The American College Of Sports Medicine published a study that checked out the effect that stretching has on strength.  They tested hamstring strength and then the next session had subjects stretch their hamstrings before being tested.  Strength declined every time after stretching, even if the stretch was only held for 30 seconds.

So really, stretching doesn’t do anything that common knowledge holds it does.  Stretching doesn’t warm you up, make you more flexible, make you stronger, or protect you from injury.

Stretching a muscle weakens it.

Stretching your working muscles before practice (in athletes) or a workout is like going in overtrained and tired.  You’ll perform on an inferior level and be more likely to get injured.

That’s why you don’t want to stretch your prime mover muscles before exertion.  Weakened hamstrings, quads, and shoulders lead to injury and impaired performance.  Of course, what are the most often stretched muscles?  Hamstrings, quads, and shoulders…

team warm up stretch

Now, when is stretching a good thing?

You can slightly increase a muscle’s range of motion with stretching if it’s not done too vigorously.  And stretching is ideally done an hour or so after your workout, when the muscles are still warm but not firing lots of electrical signals that cause contraction.

As your strength and mobility improves, your workouts themselves become active “stretches.”  Sitting into a deep squat is a real world exercise that ensures you keep a big range of motion.  (Doing real-world movements like squatting, pulling, pushing, and lunging means you’ll move freely, without even a risk of becoming “muscle bound”)

It’s time for the big idea: Sometimes making a muscle weaker is a good thing!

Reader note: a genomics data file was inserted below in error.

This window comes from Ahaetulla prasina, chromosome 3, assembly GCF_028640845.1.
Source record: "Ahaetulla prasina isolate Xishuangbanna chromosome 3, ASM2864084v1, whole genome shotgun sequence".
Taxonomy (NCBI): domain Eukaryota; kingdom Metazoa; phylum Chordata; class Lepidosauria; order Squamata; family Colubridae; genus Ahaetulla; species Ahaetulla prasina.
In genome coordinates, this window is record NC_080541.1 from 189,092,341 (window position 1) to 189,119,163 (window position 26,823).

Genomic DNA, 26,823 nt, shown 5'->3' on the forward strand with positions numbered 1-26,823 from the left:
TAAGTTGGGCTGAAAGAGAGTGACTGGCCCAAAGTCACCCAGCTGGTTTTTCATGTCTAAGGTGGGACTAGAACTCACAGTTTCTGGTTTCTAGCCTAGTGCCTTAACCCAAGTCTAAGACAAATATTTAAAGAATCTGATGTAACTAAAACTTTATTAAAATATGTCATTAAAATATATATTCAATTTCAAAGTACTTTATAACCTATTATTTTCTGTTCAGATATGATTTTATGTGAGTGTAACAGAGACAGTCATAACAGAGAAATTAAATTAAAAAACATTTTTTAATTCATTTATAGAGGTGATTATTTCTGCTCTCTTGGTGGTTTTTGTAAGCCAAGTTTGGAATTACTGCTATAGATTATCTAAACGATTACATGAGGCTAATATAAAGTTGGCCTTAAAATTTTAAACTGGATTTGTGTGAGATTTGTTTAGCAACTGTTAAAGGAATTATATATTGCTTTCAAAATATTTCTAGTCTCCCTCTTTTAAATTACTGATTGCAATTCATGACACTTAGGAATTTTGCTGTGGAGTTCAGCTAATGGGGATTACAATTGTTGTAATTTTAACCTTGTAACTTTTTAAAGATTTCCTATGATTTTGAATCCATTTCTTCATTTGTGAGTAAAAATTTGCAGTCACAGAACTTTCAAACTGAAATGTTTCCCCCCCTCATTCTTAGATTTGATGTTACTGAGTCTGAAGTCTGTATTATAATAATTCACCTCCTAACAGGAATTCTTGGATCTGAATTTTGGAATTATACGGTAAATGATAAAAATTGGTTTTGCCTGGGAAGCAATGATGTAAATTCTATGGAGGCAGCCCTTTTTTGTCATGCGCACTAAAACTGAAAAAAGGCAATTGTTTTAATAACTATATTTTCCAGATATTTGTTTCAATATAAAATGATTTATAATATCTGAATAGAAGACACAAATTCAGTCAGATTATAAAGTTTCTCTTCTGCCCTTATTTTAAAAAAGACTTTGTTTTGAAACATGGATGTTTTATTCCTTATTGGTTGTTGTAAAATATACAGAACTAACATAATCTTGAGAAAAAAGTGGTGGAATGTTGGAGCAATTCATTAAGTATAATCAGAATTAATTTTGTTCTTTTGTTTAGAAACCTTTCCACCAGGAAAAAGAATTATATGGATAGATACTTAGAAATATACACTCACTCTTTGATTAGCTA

martha stewart good thing

Really.  After all the slams on stretching so far, sometimes you really do want to make a muscle weaker.

When a muscle is in a contracted position all day, it shortens and becomes very tight.  This can pull your body out of alignment and really mess you up when you try to move.

So you can stretch that muscle to weaken it and let your joints get back into alignment.

Time for a few examples of when stretching a muscle to weaken it is what you should do…

Calves – Wearing shoes with a heel all day keeps your calf muscles shortened and they tighten up.  Then when you go to exercise you can’t keep your feet flat on the floor, your knees shoot forward, and your back goes wonky.

high heel x ray pic shortened calf and achilles

So stretching your calves to weaken them allows you to keep your heels down when you exercise so your body is aligned and you have less risk of injuring other joints.

One caveat with stretching your calves: you don’t want to stretch them so much they’re weakened before doing power jumping exercises.  In this case it’s better to warm them up with little hops and active squat stretches (like toe grab squats) instead of stretching.

 Chest – Sitting hunched over in front of a computer (or on any chair, really) draws your shoulders forward and shortens your chest muscles.  This in turn weakens the muscles of your back and raises your shoulder blades which weakens your shoulders and makes them more likely to get get injured.  A tight chest is no bueno.

computer back tight chest x ray

Opening and loosening your chest will let you activate your back muscles and keep your shoulders in place.

Again, you don’t want to weaken your chest muscles if you’re going to be doing aggressive chest exercises, but anything involving your back or lower body – go for it.

Hip Flexors And Piriformis – This is a big one.  In fact, the most popular post on this website is all about just stretching your hip flexors (Here it is: One Exercise To End Lower Belly Pooch).

Sitting shortens these muscles and tips your hips out of alignment, which throws all of your exercise onto your lower back and prevents you from engaging your abs and glute muscles.

When your hip flexors are tight, your low back is going to hurt.  And you see all the benefits from your core and butt exercises.